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A Tale of Tube City - When a Union-Free Company Lets the Union Select Job Candidates

While I was working as a union official, it was very rare for any medium-to-large organizing campaign to be won with 100% of the votes. The one and only time my team and I experienced it was due to a serious miscalculation on the company's part.

Ricardo Torres President & CEO - PSLC

3/20/2019

Recovering scrap from a demolished building

During my career with the unions, I oversaw or ran over 1,000 campaigns that went to election and (of the medium-to-large campaigns) only one resulted in a 100% union win. It was a very calculated and deliberate (looking back, I would even say, "masterful") plan that turned a company upside down. Despite the resourcefulness of our plan, no one was predicting a 100% vote, even though we did expect a mid-90% win.

In this Confessions of a Union Organizer, I want to explain how we made this happen so that you can gain an understanding of the mistakes the company made and learn what not to do.


To start, it is important to know how vital recycled steel is to the steel industry. Steel scrap is an essential raw material in producing new steel. According to data from the SRI, for over 50 years, more than 50% of the steel produced in the US each year is sourced from scrap (recycled steel). In fact, steel is the most recycled material in the world, beating out all other materials combined. There are two basic processes used to produce modern steel (integrated mills and mini mills) and scrap is a critical component in both.

Integrated mills produce steel by melting iron ore in a blast furnace to produce molten (liquid) iron. The blast furnace is a huge steel tube lined with refractory brick. Iron ore, coke and limestone are supplied through the top while preheated air is blasted into the bottom. After many hours, it results in liquid slag and liquid iron; the slag is removed and used in fertilizers, road aggregate, etc. The liquid iron is combined with up to 25% scrap metal in a basic oxygen furnace, where pure oxygen is blown in. This oxidizes the carbon and silicon contained in the hot metal and liberates great quantities of heat, which melts the scrap. It is then further refined and poured into a slab that will eventually be reduced to a coil.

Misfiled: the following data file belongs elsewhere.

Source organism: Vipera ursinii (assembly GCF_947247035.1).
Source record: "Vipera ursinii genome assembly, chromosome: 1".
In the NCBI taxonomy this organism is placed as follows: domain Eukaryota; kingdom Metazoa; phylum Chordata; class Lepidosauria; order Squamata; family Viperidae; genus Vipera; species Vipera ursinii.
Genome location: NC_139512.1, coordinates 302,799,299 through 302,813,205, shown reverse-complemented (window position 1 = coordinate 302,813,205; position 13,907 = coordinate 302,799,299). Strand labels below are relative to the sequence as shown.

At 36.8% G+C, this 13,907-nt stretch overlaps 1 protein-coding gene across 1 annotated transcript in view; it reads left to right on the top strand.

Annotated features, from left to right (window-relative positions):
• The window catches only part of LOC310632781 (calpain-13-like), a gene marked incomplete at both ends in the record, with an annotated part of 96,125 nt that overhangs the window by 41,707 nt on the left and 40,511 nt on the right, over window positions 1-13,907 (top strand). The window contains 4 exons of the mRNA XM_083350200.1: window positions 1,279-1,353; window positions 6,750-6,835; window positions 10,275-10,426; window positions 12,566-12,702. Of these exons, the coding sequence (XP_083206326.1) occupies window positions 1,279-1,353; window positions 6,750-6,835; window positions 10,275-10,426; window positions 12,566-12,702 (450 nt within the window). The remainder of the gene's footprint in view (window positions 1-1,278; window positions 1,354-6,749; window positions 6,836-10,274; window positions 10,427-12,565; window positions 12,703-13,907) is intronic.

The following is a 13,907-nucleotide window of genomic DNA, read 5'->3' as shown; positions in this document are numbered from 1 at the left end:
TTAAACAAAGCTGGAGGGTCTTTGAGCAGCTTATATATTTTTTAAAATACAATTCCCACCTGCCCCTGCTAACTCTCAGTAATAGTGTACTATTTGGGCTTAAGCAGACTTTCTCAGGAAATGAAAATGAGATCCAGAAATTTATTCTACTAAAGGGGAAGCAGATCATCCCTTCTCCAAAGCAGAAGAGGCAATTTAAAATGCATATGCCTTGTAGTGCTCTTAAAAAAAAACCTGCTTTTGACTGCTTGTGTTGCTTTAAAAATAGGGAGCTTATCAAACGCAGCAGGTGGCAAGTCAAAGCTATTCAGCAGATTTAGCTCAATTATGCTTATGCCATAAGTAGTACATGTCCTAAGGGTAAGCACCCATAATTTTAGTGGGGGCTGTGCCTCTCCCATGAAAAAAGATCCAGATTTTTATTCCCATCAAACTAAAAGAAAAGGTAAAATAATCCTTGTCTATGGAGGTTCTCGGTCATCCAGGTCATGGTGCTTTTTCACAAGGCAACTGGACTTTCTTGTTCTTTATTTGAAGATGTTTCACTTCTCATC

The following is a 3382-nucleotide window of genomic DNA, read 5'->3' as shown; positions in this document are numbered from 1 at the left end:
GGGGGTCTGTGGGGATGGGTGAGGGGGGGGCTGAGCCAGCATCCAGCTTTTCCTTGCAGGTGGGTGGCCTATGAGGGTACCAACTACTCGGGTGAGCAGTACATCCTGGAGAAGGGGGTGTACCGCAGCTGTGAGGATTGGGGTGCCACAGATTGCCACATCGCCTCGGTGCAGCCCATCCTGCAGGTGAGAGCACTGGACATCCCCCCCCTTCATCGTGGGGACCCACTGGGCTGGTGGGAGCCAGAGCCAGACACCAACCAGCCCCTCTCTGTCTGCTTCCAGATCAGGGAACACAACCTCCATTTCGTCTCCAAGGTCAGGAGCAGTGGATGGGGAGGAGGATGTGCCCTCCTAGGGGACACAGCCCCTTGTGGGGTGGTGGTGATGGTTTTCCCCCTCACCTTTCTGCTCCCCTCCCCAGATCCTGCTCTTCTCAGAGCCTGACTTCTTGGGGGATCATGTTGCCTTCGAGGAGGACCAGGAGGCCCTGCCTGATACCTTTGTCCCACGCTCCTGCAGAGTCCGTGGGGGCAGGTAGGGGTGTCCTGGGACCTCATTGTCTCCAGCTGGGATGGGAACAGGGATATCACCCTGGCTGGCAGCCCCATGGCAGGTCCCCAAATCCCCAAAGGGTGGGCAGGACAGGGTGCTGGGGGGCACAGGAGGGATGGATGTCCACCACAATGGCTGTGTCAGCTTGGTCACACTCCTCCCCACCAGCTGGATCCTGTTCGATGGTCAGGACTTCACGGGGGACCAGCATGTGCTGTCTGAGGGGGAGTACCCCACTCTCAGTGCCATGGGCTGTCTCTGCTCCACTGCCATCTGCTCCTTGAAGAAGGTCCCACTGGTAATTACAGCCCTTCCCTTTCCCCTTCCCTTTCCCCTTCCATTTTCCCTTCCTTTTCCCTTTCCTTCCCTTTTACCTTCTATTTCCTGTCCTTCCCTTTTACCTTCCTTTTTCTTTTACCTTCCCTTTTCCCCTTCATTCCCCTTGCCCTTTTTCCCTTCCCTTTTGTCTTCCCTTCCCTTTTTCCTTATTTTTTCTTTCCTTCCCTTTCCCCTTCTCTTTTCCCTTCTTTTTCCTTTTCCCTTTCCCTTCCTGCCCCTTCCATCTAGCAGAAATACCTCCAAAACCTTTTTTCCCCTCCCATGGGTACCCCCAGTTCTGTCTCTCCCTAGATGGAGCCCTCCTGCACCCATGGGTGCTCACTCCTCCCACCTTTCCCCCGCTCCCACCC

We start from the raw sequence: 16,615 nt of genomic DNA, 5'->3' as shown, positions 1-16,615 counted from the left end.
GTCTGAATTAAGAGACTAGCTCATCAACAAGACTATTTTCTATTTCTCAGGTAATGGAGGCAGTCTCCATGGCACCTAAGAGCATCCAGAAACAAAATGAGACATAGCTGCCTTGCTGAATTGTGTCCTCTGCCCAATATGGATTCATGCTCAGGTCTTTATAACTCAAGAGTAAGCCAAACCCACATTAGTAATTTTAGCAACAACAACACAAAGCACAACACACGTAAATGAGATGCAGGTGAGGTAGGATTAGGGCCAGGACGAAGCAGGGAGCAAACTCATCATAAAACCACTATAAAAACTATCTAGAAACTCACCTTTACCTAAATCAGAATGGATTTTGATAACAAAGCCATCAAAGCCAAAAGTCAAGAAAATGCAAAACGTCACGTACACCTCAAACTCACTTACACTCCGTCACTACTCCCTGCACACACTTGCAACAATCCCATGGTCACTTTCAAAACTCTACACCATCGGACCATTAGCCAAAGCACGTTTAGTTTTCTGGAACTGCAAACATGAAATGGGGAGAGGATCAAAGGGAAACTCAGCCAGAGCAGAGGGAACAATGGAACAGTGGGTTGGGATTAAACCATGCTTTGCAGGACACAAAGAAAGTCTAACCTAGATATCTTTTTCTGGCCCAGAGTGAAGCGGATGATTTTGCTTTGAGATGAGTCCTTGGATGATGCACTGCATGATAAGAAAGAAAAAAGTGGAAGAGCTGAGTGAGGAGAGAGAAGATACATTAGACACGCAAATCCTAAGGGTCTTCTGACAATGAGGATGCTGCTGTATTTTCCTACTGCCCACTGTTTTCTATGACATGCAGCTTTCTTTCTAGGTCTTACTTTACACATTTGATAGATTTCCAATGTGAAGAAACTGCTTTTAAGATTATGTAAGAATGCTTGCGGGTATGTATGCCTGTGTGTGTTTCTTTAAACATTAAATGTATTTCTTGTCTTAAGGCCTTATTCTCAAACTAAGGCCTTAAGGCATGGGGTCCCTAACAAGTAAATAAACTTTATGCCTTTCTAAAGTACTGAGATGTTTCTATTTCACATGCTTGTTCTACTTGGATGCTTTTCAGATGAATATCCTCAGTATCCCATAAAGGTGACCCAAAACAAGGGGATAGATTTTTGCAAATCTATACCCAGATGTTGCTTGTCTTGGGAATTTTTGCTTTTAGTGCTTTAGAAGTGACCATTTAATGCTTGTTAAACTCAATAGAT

Mini mills produce steel either entirely from scrap, or predominantly scrap and some pig iron. The raw materials are melted using electricity in an electrical arc furnace (EAF). These mills produce steel much faster than integrated mills and can be started up or shut down much quicker (blast furnaces generally run non-stop for years outside of maintenance). Mini mills also require far fewer people to manage. The liquid steel from this process is also refined as needed and poured into slabs.

Furnace

National Steel Corporation (NSC), Great Lakes Division plant, which is the focus of this Confessions, was an integrated mill, so a constant supply of scrap was essential to their operations. It is simply not feasible to shut down a blast furnace as the cost to do so runs to the tens of millions of dollars. Also, integrated mills require a fairly large number of workers to run, so unions inevitably have a significant influence over their operations.


Back when I was a National Organizing Director with the USW, I got a call from the president of Local 1299 (Daniel Couture), who represented the National Steel Corporation, Great Lakes Divisions mill in Michigan. He informed me that the mill had replaced the old scrap supplier for a company named "Tube City", which was (is) one of the country's largest recycling suppliers, and non-union. He told me that the new company was at a real disadvantage because they were building a new facility on NSC's grounds and were in a rush to get it done by the time the existing scrap supply company's contract expired.

The old company was a local company that had its own, established facilities offsite. The local president told me that he questioned why NSC management abruptly canceled the old company's contract and that there were rumors of kickbacks from scrap companies (disclaimer). His suspicions were heightened due to the complexities of the supplier switch and the time constraints on the changeover. He wouldn't elaborate on the rumors, and it wasn't relevant to the task at hand (getting the new unit organized as quickly as possible), so I didn't pursue it.